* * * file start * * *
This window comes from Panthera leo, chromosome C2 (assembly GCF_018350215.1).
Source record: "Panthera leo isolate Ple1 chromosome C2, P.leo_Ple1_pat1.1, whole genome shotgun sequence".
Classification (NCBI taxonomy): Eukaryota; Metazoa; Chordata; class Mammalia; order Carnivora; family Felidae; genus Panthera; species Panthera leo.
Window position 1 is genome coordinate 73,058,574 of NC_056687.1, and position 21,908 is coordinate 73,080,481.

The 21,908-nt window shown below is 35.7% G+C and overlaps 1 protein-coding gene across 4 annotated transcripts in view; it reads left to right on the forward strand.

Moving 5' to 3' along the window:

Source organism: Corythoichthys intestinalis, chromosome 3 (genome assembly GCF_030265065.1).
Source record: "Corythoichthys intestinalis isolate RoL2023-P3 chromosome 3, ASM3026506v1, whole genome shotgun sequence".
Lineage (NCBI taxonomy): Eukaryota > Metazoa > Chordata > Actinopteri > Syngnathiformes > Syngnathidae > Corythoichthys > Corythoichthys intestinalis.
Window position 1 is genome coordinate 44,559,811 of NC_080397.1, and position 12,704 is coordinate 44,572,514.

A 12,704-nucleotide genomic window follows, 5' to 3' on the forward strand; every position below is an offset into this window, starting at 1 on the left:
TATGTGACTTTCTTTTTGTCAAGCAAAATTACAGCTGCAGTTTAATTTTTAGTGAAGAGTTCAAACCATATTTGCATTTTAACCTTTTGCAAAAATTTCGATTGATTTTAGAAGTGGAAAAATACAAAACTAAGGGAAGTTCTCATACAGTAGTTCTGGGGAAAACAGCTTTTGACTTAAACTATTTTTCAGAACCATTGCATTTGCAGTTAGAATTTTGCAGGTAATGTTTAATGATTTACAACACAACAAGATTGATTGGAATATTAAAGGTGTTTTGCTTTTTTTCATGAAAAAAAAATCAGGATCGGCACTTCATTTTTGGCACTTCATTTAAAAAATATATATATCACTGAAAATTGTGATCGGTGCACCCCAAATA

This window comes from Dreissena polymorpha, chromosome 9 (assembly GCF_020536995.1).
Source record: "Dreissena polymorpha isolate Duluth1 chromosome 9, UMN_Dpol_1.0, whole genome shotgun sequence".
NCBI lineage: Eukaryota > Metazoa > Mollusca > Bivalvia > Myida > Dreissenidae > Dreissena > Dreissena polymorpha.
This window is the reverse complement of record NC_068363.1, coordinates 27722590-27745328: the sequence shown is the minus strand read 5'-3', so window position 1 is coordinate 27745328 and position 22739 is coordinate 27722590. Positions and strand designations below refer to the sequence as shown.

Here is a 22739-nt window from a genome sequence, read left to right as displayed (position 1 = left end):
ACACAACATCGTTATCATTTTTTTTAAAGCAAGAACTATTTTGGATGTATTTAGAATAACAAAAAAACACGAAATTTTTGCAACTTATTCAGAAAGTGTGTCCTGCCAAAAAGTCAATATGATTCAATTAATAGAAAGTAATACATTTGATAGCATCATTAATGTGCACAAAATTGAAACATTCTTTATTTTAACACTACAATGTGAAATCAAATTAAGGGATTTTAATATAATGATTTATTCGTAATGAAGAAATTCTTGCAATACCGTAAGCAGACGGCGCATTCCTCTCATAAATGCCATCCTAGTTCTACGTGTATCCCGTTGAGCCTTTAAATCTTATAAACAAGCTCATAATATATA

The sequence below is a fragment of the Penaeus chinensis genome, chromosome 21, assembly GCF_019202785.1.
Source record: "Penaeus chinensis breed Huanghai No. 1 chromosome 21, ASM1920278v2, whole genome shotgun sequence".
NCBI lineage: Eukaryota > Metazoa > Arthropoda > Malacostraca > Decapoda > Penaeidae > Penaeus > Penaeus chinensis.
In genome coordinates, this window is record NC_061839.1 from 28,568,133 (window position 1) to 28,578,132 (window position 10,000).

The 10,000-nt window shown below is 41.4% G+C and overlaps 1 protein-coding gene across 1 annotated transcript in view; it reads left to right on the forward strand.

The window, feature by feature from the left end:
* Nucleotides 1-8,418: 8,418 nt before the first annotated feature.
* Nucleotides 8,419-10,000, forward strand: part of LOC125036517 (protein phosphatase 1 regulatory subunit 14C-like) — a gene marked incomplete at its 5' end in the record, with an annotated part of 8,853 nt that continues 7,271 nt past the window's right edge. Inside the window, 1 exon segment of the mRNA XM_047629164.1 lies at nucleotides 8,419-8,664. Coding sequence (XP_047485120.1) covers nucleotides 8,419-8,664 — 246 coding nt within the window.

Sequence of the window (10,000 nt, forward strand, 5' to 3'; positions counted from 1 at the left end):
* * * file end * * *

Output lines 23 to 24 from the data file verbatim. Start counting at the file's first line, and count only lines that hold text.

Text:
The 10,000-nt window shown below is 41.4% G+C and overlaps 1 protein-coding gene across 1 annotated transcript in view; it reads left to right on the forward strand.

The window, feature by feature from the left end: